Building a world of
resilient communities.

Climate Change: The Wrong Top Priority for Environmentalists and Conservation Professionals

You read that headline right, so let’s start with a disclaimer: Climate change is one of the biggest threats of the 21st century. Only idiots, ignorami, and certain categories of the insane dismiss the abundant science pointing to climate change, its causes, and its ongoing and future effects.

Duck Dynasty, the Green Party, and Steady Statesmanship

First things first — protect the environment and all the awesome potential of the United States can be achieved. Lose focus on the environment and the rug will be pulled from posterity’s future.

The Five Dumbest Things You’ll Hear About Sustainability

This one’s about dumb, dumber, and dumbest, plus two intermediate levels for good measure. Ready for the inglorious countdown?

The debt ceiling: What’s good for the public goose is good for the private gander

Tea Partiers railing against raising the debt ceiling have a valid point. Operating on perpetual deficits and debt is unsustainable. In fact, a perpetually growing government would be impossible under any circumstances. That’s pursuant to the dictum that nothing grows forever.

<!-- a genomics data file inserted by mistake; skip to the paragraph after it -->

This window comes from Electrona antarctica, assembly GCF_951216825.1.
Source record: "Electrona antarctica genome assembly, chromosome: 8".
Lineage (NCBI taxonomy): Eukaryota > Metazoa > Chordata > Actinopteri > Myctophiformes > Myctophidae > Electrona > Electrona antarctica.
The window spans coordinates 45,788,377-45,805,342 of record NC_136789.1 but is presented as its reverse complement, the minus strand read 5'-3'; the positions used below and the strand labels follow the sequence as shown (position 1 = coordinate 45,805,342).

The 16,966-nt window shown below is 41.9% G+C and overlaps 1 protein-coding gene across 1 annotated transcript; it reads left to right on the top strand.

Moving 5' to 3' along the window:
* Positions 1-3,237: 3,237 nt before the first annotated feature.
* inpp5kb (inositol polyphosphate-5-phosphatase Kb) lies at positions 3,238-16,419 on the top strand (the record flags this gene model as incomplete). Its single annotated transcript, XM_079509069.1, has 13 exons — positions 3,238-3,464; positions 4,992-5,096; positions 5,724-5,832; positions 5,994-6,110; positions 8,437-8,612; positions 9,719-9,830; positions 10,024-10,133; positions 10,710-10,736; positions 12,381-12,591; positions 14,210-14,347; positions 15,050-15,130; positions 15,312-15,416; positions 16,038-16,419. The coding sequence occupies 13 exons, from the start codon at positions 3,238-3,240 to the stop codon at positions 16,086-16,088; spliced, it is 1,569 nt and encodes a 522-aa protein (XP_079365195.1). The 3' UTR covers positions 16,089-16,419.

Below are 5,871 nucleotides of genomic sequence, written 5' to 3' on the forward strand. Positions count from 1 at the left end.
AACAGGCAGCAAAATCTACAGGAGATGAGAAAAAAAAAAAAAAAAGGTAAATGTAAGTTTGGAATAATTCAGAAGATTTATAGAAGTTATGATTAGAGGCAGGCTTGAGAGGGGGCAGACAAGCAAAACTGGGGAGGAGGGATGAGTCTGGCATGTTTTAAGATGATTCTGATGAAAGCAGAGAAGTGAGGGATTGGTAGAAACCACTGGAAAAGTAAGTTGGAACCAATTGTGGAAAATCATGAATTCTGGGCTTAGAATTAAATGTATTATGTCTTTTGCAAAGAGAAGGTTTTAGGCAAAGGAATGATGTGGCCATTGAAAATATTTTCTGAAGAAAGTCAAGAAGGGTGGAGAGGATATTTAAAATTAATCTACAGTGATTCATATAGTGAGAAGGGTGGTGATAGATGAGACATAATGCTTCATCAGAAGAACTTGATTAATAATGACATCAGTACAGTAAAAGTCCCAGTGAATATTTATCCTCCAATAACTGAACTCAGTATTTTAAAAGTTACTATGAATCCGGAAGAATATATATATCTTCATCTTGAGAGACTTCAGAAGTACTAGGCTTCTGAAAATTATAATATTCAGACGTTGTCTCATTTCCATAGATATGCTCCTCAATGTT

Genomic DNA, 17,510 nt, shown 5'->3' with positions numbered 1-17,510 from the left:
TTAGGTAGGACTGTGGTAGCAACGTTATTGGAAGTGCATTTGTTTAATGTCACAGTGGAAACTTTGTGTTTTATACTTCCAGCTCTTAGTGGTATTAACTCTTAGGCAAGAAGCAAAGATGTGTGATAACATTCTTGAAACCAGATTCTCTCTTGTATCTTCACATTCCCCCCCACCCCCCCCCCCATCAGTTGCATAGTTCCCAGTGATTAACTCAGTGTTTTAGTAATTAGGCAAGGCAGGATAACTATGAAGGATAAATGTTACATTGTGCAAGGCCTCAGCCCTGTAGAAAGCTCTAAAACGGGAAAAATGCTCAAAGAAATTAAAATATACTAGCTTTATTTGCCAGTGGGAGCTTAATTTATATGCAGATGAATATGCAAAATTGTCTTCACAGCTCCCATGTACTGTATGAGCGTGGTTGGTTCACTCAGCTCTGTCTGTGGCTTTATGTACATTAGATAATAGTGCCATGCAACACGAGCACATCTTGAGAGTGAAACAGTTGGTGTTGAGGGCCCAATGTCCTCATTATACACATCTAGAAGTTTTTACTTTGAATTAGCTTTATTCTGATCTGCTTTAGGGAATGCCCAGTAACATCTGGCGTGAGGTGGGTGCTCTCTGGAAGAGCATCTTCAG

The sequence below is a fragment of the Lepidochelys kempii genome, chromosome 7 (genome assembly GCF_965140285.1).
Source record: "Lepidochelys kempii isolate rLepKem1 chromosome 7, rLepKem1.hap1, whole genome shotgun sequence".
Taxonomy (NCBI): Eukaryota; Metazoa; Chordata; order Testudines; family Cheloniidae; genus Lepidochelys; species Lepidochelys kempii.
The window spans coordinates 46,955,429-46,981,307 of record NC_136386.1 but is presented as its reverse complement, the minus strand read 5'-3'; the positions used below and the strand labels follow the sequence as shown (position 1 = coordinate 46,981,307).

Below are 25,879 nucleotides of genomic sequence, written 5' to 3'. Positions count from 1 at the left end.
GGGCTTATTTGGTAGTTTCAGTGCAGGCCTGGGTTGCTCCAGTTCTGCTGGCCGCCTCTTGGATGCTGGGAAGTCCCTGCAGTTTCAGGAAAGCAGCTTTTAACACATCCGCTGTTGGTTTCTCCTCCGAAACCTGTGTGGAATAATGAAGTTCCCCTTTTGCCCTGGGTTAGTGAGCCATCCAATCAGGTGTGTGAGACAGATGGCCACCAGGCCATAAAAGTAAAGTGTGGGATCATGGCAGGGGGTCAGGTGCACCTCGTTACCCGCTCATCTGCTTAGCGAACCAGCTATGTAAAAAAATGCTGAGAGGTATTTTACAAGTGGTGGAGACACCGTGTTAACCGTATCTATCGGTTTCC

Bring back Hank Paulson — on one condition

Paulson is a self-avowed, die-hard conservationist. He drives a Prius, is an avid bird watcher, and was even chairman of The Nature Conservancy. Surely, looking out at the Tetons, across that idyllic Jackson Hole, Paulson would be questioning the merits of further growth in the age of Supply Shock.

Bill Clinton’s Legacy: The Inconvenient Irony

Most environmental problems build slowly, almost imperceptibly as the economy weaves its way through the ecosystem.

Bill Clinton, The Nature Conservancy, and The Old Win-Win Rhetoric

When The Nature Conservancy decides to talk, the environmental community listens.

Supply Shock: Ecological Economics Comes of Age, Part 2

Early human societies, or tribes, involved kinship, a common language, a common faith, some property in common, equity among members (especially within gender), and an economy adapted to and dependent upon a particular ecosystem.

Supply Shock: Ecological Economics Comes of Age, Part 1

Of all the critiques of mainstream economics, Third World, feminist, Austrian, radical, Georgist, Marxist and others, the one our grandkids would have us heed most is the ecological critique.

Supply Shock: The Journey

Writing a book is like going on a journey. You explore the terrain, make discoveries, meet interesting people, and maybe learn new languages. The longer the book-writing, the longer the journey.